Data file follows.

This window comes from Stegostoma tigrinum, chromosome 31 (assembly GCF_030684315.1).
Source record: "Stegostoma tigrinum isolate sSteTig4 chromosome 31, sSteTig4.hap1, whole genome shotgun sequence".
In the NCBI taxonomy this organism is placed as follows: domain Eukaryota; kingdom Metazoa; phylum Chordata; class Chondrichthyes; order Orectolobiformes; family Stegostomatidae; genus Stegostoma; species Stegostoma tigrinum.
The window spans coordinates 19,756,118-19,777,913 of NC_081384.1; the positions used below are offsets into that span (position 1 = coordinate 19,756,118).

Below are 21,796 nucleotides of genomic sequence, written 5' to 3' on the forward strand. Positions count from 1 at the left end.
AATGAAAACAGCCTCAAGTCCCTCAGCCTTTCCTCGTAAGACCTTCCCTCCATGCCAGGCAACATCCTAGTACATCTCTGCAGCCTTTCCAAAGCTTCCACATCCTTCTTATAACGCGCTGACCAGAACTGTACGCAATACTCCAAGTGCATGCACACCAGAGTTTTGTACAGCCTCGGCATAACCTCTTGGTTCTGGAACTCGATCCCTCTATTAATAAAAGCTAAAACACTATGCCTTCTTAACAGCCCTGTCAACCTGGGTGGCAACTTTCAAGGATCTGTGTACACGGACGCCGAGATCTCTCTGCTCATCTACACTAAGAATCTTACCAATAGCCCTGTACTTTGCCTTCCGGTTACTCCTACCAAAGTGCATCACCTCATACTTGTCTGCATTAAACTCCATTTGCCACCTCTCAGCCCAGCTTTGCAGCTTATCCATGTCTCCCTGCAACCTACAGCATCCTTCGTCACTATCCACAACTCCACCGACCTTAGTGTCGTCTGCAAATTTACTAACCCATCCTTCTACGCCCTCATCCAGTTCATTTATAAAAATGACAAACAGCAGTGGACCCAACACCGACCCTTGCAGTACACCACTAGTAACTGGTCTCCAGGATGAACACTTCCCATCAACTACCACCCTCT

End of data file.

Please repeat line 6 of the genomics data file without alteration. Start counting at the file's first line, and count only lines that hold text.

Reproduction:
AATGAAAACAGCCTCAAGTCCCTCAGCCTTTCCTCGTAAGACCTTCCCTCCATGCCAGGCAACATCCTAGTACATCTCTGCAGCCTTTCCAAAGCTTCCACATCCTTCTTATAACGCGCTGACCAGAACTGTACGCAATACTCCAAGTGCATGCACACCAGAGTTTTGTACAGCCTCGGCATAACCTCTTGGTTCTGGAACTCGATCCCTCTATTAATAAAAGCTAAAACACTATGCCTTCTTAACAGCCCTGTCAACCTGGGTGGCAACTTTCAAGGATCTGTGTACACGGACGCCGAGATCTCTCTGCTCATCTACACTAAGAATCTTACCAATAGCCCTGTACTTTGCCTTCCGGTTACTCCTACCAAAGTGCATCACCTCATACTTGTCTGCATTAAACTCCATTTGCCACCTCTCAGCCCAGCTTTGCAGCTTATCCATGTCTCCCTGCAACCTACAGCATCCTTCGTCACTATCCACAACTCCACCGACCTTAGTGTCGTCTGCAAATTTACTAACCCATCCTTCTACGCCCTCATCCAGTTCATTTATAAAAATGACAAACAGCAGTGGACCCAACACCGACCCTTGCAGTACACCACTAGTAACTGGTCTCCAGGATGAACACTTCCCATCAACTACCACCCTCT